For some, an on-the-job fatality or injury is an everyday reality. Soldiers, law-enforcement personnel and firefighters, for instance, understand the high risks associated with their professions and are well aware that danger is part of their job description.
For others, however, inherent danger in the workplace is less obvious, and a job that seems mundane can be much more perilous than you'd expect.
Job site CareerCast has put together a list of the most dangerous professions around, using data from the U.S. Bureau of Labor Statistics, Department of Labor and U.S. Census and weighing that against two factors: how much danger the employee is in directly and the hazards faced by people working alongside those employees.
The hard data, it's worth noting, was taken from a 2013 study, the most recent figures available—but it's an eye-opening look at the jobs you might want to avoid if you're risk-averse.
—By Chris Morris, special to CNBC.com
Posted 12 September 2015
Pilots are responsible for the lives of so many, as they shuffle hundreds of people around on a day-to-day basis—one reason they are required to train for six to eight weeks before manning their first commercial flight.
The overall accident rate in general aviation was up 7 percent last year, according to the National Transportation Safety Board, with the number of fatal accidents increasing 25 percent from 2013 to 2014. That puts the fatality rate at its highest since 1998.
Median salary: $98,410
Dogs and cats can be cute, but animals are unpredictable, and that can make them dangerous. Injuries, such as bites, are common—and they can be severe. Larger animals, such as horses, are responsible for dozens of deaths per year, per the U.S. Census.
According to CareerCast, this field actually accounts for 11 percent of on-the-job deaths per year.
Median salary: $19,970
In 2013 there were 4,585 on-the-job fatalities. Of those, 828 were in the construction industry. Put another way: Nearly 1 in 5 on-the-job deaths were on construction sites.
That figure was a 3 percent increase over the previous year and accounted for the largest number of fatalities in private construction since 2009. Falls were the leading cause of death, followed by being struck by objects, electrocutions and being caught in between objects.
Median salary: $29,160
Firefighters and police officers routinely put themselves in harm's way, but health-care first responders regularly find themselves at risk as well. They not only provide treatment at sometimes hazardous locations, but they then double down on that risk as they transport the sick and injured to hospitals.
Forty-five percent of EMT deaths were due to traffic collisions. And a separate report from the CDC put the fatality rate of EMTs at 12.7 per 100,000 workers—more than twice the national average.
Median salary: $31,020
Given the frequent deployment to hot zones and disaster areas, it shouldn't come as a surprise that military personnel are among the most at-risk workers.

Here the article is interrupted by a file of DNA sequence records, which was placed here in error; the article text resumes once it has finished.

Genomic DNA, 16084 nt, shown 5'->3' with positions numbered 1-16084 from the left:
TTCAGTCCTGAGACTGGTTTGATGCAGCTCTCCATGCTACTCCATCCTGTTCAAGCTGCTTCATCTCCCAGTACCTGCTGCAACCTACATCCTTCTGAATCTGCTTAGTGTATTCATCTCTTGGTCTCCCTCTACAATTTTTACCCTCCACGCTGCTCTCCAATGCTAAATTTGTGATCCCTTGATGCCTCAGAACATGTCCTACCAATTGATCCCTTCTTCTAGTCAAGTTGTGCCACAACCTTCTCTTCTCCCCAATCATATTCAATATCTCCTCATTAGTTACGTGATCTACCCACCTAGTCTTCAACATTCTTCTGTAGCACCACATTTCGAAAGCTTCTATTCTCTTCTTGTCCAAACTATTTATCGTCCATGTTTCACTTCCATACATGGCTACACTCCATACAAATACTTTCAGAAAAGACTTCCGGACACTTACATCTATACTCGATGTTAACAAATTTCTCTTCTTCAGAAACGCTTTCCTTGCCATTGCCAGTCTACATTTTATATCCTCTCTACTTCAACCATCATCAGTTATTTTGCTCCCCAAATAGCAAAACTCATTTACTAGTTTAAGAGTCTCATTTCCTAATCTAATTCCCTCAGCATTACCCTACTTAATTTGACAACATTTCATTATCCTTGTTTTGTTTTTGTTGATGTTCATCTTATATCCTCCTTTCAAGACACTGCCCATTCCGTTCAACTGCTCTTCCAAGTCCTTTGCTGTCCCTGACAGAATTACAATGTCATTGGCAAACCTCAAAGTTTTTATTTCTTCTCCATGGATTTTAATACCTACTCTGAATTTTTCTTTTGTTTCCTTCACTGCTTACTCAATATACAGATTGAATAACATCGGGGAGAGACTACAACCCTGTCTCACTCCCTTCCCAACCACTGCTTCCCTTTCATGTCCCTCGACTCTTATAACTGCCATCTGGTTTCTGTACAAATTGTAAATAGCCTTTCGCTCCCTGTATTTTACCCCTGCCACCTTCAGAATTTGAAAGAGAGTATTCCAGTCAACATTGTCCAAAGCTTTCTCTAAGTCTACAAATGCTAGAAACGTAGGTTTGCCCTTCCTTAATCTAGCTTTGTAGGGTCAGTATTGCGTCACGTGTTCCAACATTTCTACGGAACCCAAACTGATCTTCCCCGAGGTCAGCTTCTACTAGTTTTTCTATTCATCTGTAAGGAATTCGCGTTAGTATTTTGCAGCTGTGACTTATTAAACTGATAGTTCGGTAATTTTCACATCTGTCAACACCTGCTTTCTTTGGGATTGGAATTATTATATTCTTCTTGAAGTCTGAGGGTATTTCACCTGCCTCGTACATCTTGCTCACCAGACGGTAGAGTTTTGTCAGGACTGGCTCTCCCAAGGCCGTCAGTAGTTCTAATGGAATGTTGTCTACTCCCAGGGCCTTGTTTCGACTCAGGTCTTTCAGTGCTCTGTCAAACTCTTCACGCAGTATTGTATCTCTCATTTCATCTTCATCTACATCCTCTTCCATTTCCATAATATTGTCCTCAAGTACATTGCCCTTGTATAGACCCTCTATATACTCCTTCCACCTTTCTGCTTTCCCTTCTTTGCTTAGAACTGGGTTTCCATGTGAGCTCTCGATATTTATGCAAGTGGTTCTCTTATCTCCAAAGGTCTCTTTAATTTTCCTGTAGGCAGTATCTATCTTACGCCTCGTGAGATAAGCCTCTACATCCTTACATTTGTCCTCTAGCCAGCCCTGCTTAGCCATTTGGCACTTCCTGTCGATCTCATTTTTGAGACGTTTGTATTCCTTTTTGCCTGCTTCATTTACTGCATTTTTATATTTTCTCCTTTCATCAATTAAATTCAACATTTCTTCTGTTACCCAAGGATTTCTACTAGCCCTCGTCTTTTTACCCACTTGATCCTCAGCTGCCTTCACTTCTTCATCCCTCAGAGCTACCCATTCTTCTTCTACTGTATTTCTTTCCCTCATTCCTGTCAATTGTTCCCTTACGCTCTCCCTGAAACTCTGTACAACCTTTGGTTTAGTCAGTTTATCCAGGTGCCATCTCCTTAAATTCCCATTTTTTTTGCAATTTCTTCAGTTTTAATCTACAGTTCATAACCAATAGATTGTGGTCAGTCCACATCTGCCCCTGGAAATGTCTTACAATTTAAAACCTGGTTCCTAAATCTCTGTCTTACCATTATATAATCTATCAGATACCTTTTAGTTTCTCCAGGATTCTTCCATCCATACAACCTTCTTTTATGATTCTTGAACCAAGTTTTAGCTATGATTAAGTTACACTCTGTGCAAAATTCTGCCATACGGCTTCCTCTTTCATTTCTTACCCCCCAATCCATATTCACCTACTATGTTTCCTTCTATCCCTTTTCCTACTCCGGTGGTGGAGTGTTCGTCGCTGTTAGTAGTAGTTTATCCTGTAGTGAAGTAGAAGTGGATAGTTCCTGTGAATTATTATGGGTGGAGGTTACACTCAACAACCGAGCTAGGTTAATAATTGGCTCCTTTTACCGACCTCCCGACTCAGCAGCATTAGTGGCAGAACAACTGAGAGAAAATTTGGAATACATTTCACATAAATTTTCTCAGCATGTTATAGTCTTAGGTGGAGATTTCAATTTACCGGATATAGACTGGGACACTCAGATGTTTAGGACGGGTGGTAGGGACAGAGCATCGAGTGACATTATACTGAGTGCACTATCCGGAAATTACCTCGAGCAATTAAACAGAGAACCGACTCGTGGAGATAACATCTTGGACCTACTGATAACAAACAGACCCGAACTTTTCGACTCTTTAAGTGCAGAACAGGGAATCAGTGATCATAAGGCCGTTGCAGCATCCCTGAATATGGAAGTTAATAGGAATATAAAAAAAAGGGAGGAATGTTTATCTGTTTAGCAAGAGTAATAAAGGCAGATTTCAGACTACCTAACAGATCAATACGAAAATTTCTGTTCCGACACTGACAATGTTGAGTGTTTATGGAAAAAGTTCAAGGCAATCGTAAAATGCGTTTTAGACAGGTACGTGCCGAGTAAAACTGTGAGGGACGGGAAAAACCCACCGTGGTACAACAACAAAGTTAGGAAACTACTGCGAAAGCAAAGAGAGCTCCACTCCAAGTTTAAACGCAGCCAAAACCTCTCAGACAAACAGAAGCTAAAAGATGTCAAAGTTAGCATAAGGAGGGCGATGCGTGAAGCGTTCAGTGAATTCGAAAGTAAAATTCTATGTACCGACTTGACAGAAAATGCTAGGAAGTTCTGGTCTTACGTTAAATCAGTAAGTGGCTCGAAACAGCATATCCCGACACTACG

Beyond those who wish to do them harm, they frequently work around large equipment that can cause accidental serious injury. And the stresses of the job, particularly the uncertainty, can add psychological injuries to the profession as well.
Median salary: $21,664 (Private First Class E-3, United States Army)
In 2013, 107 firefighters lost their lives on the job, according to the U.S. Fire Administration, which tracks and collects information on the causes of on-duty firefighter fatalities. (In 2015, there have been 59 reported fatalities so far.)
Half of those deaths occurred on-scene, but the fire itself wasn't the biggest cause of the fatality. Instead, stress and overexertion were to blame for 35.5 percent of the deaths.
Median salary: $45,250
Last year large trucks were in 137,739 crashes on the nation's roads, according to the Department of Transportation's Federal Motor Carrier Safety Administration. That resulted in 4,033 deaths and 70,257 injuries.That's a lower fatality count from 2012 and 2013, but the number of injuries is up notably.
Despite those startling numbers, the profession has gotten safer in recent years, cutting fatalities by almost 20 percent since 2002, due in part to the imposition of restrictions on how long truckers could stay on the road.
Median salary: $38,200
It's not just CareerCast that labels logging as a dangerous way to make a living. The Occupational Safety and Health Administration calls it "the most dangerous occupation in the United States."
That's due in part to the tools and equipment (like chain saws and logging machines) that are hazardous, and in part to the momentum of trees as they fall and roll. According to the Bureau of Labor Statistics, fatal work injuries in forestry and logging were up 25 percent in 2012, with 81 deaths. That's the highest number since 2008.
Median salary: $33,630
While the fatality rate in these jobs is nowhere near that of other jobs on this list, the number of work-related injuries is notably higher. The American Correctional Association says corrections officers have one of the highest rates of injuries, which often come from assaults and confrontations with inmates. They're also often exposed to infectious diseases.
The Bureau of Labor Statistics says, "Correctional officers have one of the highest rates of injuries and illnesses of all occupations."
Median salary: $48,190
Every 60 hours, a law-enforcement official is killed in the line of duty, according to the National Law Enforcement Officers Memorial Fund. In the first half of 2015, 64 officers were killed on the job and 30 of those occurred in traffic-related fatalities.
Traffic-related incidents are the biggest threat to this profession. The Officer Down Memorial Page notes that traffic fatalities are up 10 percent this year, while so far the number of assaults on officers is dropping.
Median salary: $56,980